Next, the description will be made on the positional relationship of the light-emitting element and the light-receiving element to the silicon wafer 21. As shown in FIG. 7A and 7B, let the [001] direction of the silicon single crystal composing the silicon wafer 21 be parallel to the normal line direction of the silicon wafer 21 surface, i.e., normal to the silicon wafer 21 surface. To the silicon wafer 21, an orientation flat 28 is formed for identifying the [110] direction of the silicon single crystal. Above the silicon wafer 21, a light-emitting element 24 and a light-receiving element 25 are arranged. The light-emitting element 24 is arranged in the direction tilted by 55.3 from the rotation center axis of the rotation stage, and in the direction tilted by 11.3 from the straight line passing through the rotation center 29 and extending in the [110] direction as seen from the [001] direction of the silicon wafer 21. The light-receiving element 25 is arranged in the direction tilted by 55.3 from the rotation center axis of the rotation stage and in the direction tilted by 11.3 in the direction opposite to the light-emitting element 24 from the said straight line as seen from the [001] direction of the silicon wafer 21. The light emitted from the light-emitting element 24 impinges on the rotation center 29 of the silicon wafer 21 from the incidence direction 26, is reflected from the rotation center 29 to the detection direction 27, and is received by the light-receiving-element 25.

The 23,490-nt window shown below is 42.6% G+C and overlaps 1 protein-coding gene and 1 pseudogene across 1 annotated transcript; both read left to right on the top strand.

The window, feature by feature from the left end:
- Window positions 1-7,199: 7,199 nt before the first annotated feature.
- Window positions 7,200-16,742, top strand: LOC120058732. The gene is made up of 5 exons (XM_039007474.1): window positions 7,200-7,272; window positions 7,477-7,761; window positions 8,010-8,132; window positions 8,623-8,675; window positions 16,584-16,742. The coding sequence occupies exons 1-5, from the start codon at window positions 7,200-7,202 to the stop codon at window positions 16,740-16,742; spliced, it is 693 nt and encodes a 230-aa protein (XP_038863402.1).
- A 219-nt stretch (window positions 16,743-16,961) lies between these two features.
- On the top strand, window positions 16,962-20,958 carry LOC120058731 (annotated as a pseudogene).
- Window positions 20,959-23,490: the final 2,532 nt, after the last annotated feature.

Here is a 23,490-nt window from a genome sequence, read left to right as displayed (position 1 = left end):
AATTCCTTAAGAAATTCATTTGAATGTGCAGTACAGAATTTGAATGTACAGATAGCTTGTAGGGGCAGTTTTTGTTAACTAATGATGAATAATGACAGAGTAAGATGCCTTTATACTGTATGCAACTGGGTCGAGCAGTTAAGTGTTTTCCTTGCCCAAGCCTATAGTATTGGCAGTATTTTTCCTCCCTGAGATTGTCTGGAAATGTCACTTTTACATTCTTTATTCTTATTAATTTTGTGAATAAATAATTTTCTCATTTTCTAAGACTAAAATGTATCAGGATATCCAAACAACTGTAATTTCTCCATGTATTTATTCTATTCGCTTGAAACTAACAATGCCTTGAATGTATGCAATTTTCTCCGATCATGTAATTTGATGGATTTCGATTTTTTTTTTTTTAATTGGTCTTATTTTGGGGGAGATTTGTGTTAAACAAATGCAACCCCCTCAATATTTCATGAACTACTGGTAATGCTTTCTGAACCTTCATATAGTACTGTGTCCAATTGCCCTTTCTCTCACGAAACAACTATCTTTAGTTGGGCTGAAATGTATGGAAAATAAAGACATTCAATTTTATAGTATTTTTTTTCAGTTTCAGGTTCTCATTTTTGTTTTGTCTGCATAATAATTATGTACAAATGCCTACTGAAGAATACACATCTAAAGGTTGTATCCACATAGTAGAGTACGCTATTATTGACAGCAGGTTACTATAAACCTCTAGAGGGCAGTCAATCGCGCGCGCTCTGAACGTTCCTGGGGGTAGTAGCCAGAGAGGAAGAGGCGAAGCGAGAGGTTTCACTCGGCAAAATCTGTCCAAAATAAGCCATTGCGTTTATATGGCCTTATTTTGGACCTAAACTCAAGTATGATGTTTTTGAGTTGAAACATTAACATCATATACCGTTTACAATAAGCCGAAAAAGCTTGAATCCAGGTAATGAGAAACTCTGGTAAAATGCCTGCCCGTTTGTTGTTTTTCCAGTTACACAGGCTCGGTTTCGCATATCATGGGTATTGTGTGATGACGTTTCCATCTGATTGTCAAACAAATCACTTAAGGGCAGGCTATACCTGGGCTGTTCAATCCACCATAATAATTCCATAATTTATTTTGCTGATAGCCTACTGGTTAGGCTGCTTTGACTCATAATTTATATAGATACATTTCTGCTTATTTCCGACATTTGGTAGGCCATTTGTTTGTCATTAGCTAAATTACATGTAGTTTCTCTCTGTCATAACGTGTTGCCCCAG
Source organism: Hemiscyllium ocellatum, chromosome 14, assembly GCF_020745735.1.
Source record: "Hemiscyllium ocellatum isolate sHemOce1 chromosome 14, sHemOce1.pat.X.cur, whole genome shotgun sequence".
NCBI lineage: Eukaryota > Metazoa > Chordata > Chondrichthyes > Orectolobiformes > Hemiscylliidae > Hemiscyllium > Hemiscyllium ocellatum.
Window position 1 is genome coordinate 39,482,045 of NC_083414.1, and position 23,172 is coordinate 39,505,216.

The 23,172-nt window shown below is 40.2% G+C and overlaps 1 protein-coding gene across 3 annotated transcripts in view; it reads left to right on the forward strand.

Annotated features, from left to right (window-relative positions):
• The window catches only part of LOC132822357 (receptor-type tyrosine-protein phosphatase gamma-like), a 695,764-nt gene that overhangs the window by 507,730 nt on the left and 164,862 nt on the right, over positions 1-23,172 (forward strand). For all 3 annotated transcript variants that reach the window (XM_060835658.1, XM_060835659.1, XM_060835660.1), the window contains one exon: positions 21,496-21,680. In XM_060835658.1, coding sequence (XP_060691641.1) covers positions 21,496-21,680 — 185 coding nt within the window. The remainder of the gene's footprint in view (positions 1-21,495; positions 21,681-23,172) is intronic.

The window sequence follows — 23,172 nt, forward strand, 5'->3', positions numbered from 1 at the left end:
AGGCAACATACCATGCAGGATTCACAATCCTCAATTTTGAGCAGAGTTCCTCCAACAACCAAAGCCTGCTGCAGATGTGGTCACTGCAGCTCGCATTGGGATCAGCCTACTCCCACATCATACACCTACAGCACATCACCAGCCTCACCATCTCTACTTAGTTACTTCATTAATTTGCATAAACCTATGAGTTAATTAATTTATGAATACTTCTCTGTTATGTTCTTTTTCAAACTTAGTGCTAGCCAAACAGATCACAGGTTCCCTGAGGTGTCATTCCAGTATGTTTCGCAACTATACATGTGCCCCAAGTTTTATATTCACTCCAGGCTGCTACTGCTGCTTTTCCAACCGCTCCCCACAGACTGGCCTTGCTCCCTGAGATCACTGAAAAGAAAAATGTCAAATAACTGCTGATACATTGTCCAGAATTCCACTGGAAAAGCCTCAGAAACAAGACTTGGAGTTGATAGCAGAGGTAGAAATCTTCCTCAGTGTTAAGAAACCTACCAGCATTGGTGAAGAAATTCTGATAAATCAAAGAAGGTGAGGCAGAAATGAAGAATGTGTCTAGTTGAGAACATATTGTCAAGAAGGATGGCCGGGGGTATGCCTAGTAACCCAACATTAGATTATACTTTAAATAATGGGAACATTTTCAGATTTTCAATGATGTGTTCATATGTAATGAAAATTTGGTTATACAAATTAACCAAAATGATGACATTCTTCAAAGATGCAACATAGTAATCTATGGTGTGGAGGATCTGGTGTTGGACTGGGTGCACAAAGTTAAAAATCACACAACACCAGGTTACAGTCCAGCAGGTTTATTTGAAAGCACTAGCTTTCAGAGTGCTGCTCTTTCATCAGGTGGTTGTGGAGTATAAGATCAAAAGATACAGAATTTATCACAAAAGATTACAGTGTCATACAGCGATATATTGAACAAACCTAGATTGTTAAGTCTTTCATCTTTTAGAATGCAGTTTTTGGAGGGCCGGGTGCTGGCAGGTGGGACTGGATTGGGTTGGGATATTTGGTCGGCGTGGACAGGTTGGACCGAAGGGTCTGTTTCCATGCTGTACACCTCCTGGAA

Next discussion will be made on the setting position of the light-emitting element 24 and the light-receiving element 25. The pit of the COP defect formed in the vicinity of the silicon wafer 21 surface has a general quadrangular pyramid with four equilateral triangles comprising {111} crystal planes of the silicon single crystal, and the light-emitting element 24 and the light-receiving element 25 arranged on the [110] direction side of the silicon wafer 21 face the (111) crystal plane. Now, when light impinges on the (111) crystal plane from the direction opposite to the [(1-x) (1+x) 1] direction tilted from an optional angle from the [111] direction which is a normal direction of the (111) crystal plane to the [-110] direction side, the incident light is mirror-reflected on the (111) crystal plane and advances in the [(1+x) (1-x) 1] direction. However, allow x to take an optional numerical value. In addition, the angles which the [(1-x) (1+x) 1] direction or [(1+x) (1-x) 1] direction makes with the [001] direction or [110] direction are equal, respectively.

Now let θ be the angle between the vector (1-x, 1+x, 1) and the vector (0, 0, 1), then, the relation of the following formula (1) holds for according to the Lambert's cosine law.